(a) image
(b) NLSPCA (24.28/0.72)
(c) BM3D (25.73/0.72)
(d) FoEPNR (26.03/0.77)
(e) Noisy image. Peak=4
(f) NLSPCAbin (20.92/0.64)
(g) BM3Dbin (25.08/0.74)
(h) FoEPNRbin (25.08/0.74)
Figure 10: Denoising of image with peak=4. The results are reported by PSNR/MSSIM index. Best results are marked.
BM3D FoEPNR
20.40/0.60 20.85/0.63
20.36/0.61 20.80/0.64
Table 3: PSNR/MSSIM values. The first line of the table is obtained using one particular noise realization. The second line is obtained by averaging the PSNR/MSSIM values of 100 trials where each trial takes one different noise realization.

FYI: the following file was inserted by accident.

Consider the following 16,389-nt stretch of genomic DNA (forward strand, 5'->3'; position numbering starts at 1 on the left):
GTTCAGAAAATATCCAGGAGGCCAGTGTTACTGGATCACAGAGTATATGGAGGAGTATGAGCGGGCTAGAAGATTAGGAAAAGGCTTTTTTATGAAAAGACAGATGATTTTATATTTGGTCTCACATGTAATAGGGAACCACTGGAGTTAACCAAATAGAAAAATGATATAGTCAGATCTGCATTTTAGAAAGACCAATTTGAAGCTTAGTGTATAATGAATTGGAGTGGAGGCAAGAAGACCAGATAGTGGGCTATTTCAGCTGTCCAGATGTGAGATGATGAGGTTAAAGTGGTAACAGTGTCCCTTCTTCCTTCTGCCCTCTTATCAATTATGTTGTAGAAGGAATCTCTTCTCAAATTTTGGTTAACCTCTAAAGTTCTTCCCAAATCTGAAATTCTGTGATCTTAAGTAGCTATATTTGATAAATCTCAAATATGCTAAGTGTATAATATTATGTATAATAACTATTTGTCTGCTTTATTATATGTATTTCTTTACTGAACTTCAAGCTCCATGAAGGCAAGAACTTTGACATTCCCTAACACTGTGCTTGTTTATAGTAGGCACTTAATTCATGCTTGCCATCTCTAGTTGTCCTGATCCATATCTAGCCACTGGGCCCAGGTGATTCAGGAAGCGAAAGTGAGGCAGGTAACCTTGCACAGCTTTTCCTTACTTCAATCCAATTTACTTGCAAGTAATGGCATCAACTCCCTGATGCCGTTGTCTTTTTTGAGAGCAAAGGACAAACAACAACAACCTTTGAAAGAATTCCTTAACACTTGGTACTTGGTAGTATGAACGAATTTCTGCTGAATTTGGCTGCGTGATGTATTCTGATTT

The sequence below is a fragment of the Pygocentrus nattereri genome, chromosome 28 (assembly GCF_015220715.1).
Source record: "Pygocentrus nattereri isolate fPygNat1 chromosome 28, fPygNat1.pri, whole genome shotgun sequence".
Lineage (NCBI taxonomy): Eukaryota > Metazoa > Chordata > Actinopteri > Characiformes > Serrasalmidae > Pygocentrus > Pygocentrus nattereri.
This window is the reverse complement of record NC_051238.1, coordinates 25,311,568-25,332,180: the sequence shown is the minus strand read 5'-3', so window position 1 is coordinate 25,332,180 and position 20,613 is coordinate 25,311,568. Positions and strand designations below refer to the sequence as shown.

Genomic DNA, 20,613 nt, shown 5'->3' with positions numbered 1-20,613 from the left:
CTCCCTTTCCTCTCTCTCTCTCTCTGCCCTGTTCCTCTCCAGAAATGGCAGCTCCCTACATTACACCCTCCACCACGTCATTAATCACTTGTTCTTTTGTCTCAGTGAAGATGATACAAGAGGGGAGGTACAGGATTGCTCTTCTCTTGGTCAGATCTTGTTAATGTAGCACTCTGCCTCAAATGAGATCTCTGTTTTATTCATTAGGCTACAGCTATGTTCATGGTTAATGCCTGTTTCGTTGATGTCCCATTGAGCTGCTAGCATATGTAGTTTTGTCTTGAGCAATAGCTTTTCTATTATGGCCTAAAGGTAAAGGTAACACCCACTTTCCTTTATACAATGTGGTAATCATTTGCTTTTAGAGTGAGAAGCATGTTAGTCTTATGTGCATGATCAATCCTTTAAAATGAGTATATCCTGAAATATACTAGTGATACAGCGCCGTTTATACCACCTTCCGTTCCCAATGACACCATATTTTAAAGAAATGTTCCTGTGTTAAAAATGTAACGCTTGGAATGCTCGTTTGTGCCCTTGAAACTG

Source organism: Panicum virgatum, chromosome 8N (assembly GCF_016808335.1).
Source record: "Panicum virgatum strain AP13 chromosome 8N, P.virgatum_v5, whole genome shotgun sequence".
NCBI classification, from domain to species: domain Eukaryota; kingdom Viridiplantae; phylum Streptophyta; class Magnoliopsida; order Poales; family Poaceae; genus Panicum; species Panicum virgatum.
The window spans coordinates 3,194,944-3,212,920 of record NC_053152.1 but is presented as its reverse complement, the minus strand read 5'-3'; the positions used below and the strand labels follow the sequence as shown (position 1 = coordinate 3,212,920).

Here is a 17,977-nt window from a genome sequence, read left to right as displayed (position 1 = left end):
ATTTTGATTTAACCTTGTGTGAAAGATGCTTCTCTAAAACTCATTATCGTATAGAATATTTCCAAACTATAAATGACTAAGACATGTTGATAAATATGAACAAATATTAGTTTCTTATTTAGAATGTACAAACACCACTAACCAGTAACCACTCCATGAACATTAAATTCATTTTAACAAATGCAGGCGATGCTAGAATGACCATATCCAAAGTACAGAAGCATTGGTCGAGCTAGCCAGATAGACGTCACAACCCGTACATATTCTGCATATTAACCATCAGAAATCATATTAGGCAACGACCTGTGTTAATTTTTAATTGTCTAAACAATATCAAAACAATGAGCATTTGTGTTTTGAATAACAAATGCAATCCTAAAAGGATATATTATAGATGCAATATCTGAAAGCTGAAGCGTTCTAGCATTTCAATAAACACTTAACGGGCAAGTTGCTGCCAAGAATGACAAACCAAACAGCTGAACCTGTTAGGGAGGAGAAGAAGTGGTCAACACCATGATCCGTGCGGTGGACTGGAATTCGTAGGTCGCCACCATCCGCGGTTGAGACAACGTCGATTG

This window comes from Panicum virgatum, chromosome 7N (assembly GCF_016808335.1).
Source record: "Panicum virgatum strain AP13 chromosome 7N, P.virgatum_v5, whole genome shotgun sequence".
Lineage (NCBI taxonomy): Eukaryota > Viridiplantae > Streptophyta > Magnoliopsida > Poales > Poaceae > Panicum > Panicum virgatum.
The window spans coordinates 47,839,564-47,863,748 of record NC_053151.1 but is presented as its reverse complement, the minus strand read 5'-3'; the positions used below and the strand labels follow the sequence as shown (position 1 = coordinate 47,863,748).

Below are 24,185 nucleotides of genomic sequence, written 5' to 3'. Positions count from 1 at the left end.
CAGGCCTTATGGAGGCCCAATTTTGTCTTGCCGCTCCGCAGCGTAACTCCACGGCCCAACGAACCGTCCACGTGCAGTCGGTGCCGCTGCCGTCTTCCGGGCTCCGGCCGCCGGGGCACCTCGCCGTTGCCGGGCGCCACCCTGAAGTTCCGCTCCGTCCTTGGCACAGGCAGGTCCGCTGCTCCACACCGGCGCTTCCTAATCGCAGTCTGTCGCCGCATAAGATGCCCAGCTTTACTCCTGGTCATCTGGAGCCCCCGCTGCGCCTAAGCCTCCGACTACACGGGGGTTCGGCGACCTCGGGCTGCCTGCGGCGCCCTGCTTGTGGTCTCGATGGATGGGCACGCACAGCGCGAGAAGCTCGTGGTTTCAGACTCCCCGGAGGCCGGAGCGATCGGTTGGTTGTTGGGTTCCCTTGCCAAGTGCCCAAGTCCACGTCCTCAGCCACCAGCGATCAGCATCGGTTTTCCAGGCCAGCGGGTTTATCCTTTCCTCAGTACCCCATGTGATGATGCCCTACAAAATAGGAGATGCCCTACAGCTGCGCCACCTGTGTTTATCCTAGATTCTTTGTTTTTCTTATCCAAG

4.2 Run time

BM3D NLSPCA FoEPNR
1.38 367.9 27.31 (0.20)
4.6 1122.1 52.75 (0.63)
Table 4: Typical run time (in second) of the Poisson denoising methods for images with two different dimensions. The CPU computation time is evaluated on Intel CPU X5675, 3.07GHz. The highlighted number is the run time of GPU implementation based on NVIDIA Geforce GTX 780Ti.